John Lennon isn’t mentioned by name on Yoko Ono’s Season of Glass. He hardly needs to be; those are his blood-stained glasses on the cover. But for a couple who made their names such a part of their iconography, from the name-calling on The Wedding Album to “Oh, Yoko” and “Mrs. Lennon,” it’s significant. The absence of the name makes the absence of the person painfully clear. Beyond that, it allows Season of Glass to live in the abstract. It’s almost totally unconcerned with the headlines or with the John-and-Yoko mythology. Rather than a chronicle of the exact moment when John Lennon was gunned down outside the Dakotal in New York, it’s a collage of feelings, prayers, and memories—or maybe a “curation” is more accurate.

Like Nick Cave’s Skeleton Tree so many years later, Season of Glass comments on an event in its creator’s life through material written before the fact. More than half of these songs were conceived before Lennon’s death and re-recorded with a crack band, and they cohere not just as Ono’s strongest pop album but as an abstract, but nonetheless devastating, portrait of grief.

Songs that might’ve been innocuous before take on new meanings. The titular chorus of “Nobody Sees Me Like You Do” (echoed by “nobody sees you like I do”), a song from 1973, becomes more than a great pop hook: it becomes an expression of love on a spiritual level, of the fact that even though her loved one is gone there’s still something there. “Turn of the Wheel,” another song from 1973 that might’ve inspired Lennon’s “Watching the Wheels,” finds her lamenting a love without a “middle road” and doubting her ability to persevere into the future: “Why didn’t anybody tell me,” she trills, “that the turn of the wheel was never to cease?”

I’ve heard “Dogtown” interpreted as a feminist anthem and the immortal line “I let my dog walk me around/he took a [shit] and people smiled/I tried the same and people frowned” as a comment on the double standards to which she and her husband were and still are subjected. That might be true, but it works just as well as a song about normalcy experienced in a daze— how the world seems a bit weird when the one you love isn’t here to share it with you anymore.

That song, like “Will You Touch Me” and “Dogtown,” position Ono as a sort of proto-Tori Amos, proto-Regina Spektor, a quirky songwriter with the kind of whimsical, baroque sensibility we’d call “childlike” if not for the years of hurt and hard lessons they reveal (Ono was 48 when the album was released). The songs on Season of Glass are pop songs, and they’re written with a deft sense for melody and chord changes that, yes, seems to stem out of the Beatles’ book of tricks. Anyone who’s heard enough of Ono’s music knows she can write a hell of a rock record, but her ability to write idiosyncratically and surprisingly in this format might come as a surprise.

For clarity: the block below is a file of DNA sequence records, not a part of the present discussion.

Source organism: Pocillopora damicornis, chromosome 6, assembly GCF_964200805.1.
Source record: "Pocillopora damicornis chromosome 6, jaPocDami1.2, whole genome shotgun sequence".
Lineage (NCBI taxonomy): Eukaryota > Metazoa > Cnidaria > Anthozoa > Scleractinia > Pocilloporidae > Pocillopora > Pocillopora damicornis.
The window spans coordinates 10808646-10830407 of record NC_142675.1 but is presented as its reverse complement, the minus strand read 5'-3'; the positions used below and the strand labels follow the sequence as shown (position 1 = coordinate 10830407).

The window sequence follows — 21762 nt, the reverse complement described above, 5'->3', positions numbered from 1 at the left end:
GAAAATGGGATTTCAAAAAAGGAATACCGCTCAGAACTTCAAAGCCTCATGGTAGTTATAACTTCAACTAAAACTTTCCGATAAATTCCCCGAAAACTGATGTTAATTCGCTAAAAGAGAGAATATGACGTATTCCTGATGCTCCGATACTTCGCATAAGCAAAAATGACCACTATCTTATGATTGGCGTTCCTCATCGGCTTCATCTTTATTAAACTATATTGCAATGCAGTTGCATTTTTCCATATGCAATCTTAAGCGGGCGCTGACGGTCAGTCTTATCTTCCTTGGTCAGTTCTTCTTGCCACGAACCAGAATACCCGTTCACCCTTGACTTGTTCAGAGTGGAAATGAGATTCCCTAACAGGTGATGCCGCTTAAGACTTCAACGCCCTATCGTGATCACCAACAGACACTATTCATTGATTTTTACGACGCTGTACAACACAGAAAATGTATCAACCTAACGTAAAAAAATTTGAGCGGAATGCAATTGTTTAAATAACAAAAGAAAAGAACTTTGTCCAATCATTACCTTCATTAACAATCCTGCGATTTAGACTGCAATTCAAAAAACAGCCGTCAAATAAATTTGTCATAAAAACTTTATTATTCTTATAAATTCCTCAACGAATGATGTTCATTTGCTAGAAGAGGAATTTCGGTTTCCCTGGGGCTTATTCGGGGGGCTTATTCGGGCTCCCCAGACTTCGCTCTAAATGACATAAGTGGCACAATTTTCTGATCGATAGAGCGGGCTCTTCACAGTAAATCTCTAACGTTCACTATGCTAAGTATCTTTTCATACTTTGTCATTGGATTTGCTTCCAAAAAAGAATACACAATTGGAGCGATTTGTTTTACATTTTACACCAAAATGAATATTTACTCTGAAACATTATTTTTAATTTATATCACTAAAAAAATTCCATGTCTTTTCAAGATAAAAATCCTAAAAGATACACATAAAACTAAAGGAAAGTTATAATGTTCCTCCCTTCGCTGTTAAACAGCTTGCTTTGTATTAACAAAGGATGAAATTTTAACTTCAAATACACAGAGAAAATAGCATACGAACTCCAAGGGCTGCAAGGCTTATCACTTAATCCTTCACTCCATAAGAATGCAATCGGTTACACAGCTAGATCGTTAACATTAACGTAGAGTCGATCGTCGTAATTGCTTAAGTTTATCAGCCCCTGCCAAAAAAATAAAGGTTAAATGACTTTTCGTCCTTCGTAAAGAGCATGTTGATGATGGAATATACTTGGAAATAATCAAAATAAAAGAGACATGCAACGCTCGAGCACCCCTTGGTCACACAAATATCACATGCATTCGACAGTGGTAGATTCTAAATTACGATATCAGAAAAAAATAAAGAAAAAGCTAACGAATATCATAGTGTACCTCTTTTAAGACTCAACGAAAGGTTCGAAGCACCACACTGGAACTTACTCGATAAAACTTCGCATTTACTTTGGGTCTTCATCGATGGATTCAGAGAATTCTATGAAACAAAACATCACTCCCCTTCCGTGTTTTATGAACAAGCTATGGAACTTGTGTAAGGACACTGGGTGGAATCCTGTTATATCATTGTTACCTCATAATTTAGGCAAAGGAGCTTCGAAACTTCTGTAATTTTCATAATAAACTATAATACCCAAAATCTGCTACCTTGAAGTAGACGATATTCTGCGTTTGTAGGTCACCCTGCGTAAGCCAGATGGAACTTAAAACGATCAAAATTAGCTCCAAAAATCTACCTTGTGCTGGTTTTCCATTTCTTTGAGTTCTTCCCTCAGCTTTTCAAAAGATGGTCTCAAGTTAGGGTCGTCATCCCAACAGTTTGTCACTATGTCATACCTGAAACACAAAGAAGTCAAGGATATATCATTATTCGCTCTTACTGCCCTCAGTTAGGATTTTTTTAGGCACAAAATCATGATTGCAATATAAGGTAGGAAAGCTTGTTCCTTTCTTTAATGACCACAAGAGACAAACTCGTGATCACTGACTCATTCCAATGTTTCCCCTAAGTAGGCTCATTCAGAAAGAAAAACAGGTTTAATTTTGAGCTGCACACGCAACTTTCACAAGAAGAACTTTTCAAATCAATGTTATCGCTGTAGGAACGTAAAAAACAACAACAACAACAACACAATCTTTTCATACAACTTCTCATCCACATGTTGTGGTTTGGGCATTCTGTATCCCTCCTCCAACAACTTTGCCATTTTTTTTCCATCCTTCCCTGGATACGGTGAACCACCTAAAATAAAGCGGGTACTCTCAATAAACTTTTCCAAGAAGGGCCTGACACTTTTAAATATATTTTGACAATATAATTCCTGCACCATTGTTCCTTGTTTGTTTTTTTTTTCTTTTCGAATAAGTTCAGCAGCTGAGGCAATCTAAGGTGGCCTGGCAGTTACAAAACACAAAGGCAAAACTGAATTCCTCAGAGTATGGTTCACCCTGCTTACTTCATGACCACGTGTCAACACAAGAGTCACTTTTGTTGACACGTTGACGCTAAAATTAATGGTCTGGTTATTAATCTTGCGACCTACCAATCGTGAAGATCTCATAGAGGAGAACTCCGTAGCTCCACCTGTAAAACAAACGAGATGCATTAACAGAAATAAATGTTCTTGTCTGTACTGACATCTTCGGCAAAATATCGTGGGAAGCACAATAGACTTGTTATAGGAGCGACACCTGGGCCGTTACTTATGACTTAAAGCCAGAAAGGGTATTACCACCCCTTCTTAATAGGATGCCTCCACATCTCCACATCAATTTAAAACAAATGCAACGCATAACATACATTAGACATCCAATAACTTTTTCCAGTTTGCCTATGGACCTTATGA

Ono originally enlisted Phil Spector to produce; his fingerprints are all over the first and last tracks, “Goodbye Sadness” and “Mother of the Universe.” These are the album’s most spiritual songs, “Goodbye Sadness” mustering a mantra to survive the tear-stained nights and “Mother of the Universe” praying to a maternal God. They’re illustrated with the slow, sax-laced plod Spector always used to give gravitas to the Lennons’ music. But Season of Glass sounds best when Ono’s digging into her box of tricks: tack piano and carnival gewgaws for “Turn of the Wheel” and “Will You Touch Me,” nylon-string café ambiance in “Mindweaver,” vibraphones and saxophones just about everywhere else (saxophonist Michael Brecker does a hell of a job).

In between the songs are snippets of dialogue that say explicitly what the songs hint at. “Even When You’re Far Away,” written during her pregnancy with her son Sean, opens with Sean relaying a story his dad told him. “Mindweaver” begins with one side of a phone conversation between Yoko and her silent lover. And then there are those gunshots that open “No, No, No,” a song that sounds like a lighthearted flirtation (“let me take my scarf off/no, no, no, yes, yes, yes” but per Ono was “sung by a woman who was in such pain that her heart was cracking.

That Ono’s most direct expression of grief is told in the abstract is telling. Albums connected to tragedy tend to be sanctified, overrated, or viewed as somehow apart from the frivolous fact of art, but it’s not insensitive to turn your grief into art; if you’re an artist, it’s honest, and Ono is an abstract artist. In the liner notes to the 1992 Onobox set, Ono tells a story about a composer who couldn’t help but notice his sister was crying off-key at their mother’s funeral. “It was a story to indicate how inhuman a composer can get in his professionalism,” wrote Ono. “Listening back to these tracks, I don’t know how I made them at the time when I was in sheer pain. But I also think it helped me get through the hard times to just think about being on key.

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